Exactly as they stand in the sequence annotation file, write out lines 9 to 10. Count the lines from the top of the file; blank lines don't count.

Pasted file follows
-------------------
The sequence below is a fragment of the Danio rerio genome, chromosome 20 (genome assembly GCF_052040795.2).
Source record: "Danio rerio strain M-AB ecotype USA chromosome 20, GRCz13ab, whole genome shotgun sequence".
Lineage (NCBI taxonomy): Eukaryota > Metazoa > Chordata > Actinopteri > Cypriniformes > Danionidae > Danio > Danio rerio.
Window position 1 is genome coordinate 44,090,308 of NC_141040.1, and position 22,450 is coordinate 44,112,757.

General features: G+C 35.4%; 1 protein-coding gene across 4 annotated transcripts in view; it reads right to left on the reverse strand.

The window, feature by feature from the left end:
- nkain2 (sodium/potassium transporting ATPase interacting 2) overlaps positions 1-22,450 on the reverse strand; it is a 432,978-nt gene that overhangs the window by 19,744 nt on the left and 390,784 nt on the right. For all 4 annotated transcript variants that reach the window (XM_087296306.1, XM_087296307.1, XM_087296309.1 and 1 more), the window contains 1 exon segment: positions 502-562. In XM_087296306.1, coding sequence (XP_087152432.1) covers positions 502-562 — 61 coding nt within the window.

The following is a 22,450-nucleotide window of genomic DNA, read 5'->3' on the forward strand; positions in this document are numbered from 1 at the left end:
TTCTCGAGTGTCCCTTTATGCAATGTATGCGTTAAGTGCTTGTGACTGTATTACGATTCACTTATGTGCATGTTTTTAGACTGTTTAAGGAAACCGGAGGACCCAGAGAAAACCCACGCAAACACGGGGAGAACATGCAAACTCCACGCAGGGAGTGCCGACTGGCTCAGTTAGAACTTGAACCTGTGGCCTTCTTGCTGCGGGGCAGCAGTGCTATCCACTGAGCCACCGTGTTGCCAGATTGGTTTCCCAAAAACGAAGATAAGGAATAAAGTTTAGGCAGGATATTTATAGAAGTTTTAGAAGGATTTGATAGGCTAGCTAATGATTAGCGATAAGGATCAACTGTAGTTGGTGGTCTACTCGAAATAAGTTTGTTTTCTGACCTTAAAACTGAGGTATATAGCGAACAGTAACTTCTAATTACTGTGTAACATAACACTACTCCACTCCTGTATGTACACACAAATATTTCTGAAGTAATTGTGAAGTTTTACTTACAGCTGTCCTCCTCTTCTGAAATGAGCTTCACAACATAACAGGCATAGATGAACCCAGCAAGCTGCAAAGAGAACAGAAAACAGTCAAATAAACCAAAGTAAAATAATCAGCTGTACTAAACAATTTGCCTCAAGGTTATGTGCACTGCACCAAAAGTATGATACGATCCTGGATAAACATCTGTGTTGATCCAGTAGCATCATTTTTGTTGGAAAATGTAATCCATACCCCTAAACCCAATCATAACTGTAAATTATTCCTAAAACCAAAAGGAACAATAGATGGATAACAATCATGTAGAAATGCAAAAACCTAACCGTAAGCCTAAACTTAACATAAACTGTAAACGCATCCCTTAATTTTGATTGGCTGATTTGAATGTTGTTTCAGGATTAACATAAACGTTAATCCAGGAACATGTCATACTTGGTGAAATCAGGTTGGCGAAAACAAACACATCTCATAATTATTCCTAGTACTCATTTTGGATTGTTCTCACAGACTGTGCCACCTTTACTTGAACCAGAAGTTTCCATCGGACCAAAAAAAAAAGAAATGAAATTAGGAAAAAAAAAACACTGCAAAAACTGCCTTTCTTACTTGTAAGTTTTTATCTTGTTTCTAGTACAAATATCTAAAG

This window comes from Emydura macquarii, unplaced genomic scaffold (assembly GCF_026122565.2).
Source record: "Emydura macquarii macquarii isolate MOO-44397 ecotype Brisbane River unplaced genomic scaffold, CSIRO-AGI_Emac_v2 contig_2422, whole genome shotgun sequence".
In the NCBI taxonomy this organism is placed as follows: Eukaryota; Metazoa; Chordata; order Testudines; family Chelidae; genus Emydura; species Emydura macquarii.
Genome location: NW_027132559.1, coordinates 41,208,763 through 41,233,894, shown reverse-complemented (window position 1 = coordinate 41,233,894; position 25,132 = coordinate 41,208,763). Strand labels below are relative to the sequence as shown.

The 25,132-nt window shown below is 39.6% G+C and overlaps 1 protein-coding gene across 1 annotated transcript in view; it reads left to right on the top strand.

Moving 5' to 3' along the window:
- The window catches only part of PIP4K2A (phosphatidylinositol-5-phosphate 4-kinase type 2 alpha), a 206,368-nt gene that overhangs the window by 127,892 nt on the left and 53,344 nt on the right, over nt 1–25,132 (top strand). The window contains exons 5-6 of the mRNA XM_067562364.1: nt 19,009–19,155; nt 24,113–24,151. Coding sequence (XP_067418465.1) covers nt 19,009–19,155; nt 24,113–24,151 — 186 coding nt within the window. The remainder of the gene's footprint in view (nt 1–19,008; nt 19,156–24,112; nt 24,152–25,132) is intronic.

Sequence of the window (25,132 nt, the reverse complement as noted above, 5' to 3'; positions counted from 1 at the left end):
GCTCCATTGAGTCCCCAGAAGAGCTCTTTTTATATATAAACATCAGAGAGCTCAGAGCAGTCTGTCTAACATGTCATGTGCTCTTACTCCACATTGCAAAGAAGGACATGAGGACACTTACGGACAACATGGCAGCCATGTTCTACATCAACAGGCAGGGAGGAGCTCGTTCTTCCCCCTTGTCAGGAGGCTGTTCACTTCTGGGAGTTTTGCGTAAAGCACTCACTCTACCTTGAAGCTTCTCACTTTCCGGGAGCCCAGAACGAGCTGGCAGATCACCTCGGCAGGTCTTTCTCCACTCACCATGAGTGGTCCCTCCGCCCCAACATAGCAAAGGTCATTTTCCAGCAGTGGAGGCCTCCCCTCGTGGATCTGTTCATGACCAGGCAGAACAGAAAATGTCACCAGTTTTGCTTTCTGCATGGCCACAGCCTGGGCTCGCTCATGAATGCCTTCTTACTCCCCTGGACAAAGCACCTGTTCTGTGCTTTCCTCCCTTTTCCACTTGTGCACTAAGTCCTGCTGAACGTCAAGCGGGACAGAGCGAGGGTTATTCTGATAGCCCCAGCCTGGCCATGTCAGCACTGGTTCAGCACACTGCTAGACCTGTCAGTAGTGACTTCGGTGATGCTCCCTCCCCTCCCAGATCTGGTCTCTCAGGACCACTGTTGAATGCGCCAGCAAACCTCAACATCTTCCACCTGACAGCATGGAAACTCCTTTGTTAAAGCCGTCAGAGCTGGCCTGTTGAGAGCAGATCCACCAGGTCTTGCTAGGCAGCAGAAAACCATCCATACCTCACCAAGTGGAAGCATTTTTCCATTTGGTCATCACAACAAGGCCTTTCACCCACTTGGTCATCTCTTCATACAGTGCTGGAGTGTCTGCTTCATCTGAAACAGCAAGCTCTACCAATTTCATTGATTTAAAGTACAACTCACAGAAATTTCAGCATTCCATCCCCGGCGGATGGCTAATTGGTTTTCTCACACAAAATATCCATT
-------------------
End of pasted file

TTCTCGAGTGTCCCTTTATGCAATGTATGCGTTAAGTGCTTGTGACTGTATTACGATTCACTTATGTGCATGTTTTTAGACTGTTTAAGGAAACCGGAGGACCCAGAGAAAACCCACGCAAACACGGGGAGAACATGCAAACTCCACGCAGGGAGTGCCGACTGGCTCAGTTAGAACTTGAACCTGTGGCCTTCTTGCTGCGGGGCAGCAGTGCTATCCACTGAGCCACCGTGTTGCCAGATTGGTTTCCCAAAAACGAAGATAAGGAATAAAGTTTAGGCAGGATATTTATAGAAGTTTTAGAAGGATTTGATAGGCTAGCTAATGATTAGCGATAAGGATCAACTGTAGTTGGTGGTCTACTCGAAATAAGTTTGTTTTCTGACCTTAAAACTGAGGTATATAGCGAACAGTAACTTCTAATTACTGTGTAACATAACACTACTCCACTCCTGTATGTACACACAAATATTTCTGAAGTAATTGTGAAGTTTTACTTACAGCTGTCCTCCTCTTCTGAAATGAGCTTCACAACATAACAGGCATAGATGAACCCAGCAAGCTGCAAAGAGAACAGAAAACAGTCAAATAAACCAAAGTAAAATAATCAGCTGTACTAAACAATTTGCCTCAAGGTTATGTGCACTGCACCAAAAGTATGATACGATCCTGGATAAACATCTGTGTTGATCCAGTAGCATCATTTTTGTTGGAAAATGTAATCCATACCCCTAAACCCAATCATAACTGTAAATTATTCCTAAAACCAAAAGGAACAATAGATGGATAACAATCATGTAGAAATGCAAAAACCTAACCGTAAGCCTAAACTTAACATAAACTGTAAACGCATCCCTTAATTTTGATTGGCTGATTTGAATGTTGTTTCAGGATTAACATAAACGTTAATCCAGGAACATGTCATACTTGGTGAAATCAGGTTGGCGAAAACAAACACATCTCATAATTATTCCTAGTACTCATTTTGGATTGTTCTCACAGACTGTGCCACCTTTACTTGAACCAGAAGTTTCCATCGGACCAAAAAAAAAAGAAATGAAATTAGGAAAAAAAAAACACTGCAAAAACTGCCTTTCTTACTTGTAAGTTTTTATCTTGTTTCTAGTACAAATATCTAAAG

This window comes from Emydura macquarii, unplaced genomic scaffold (assembly GCF_026122565.2).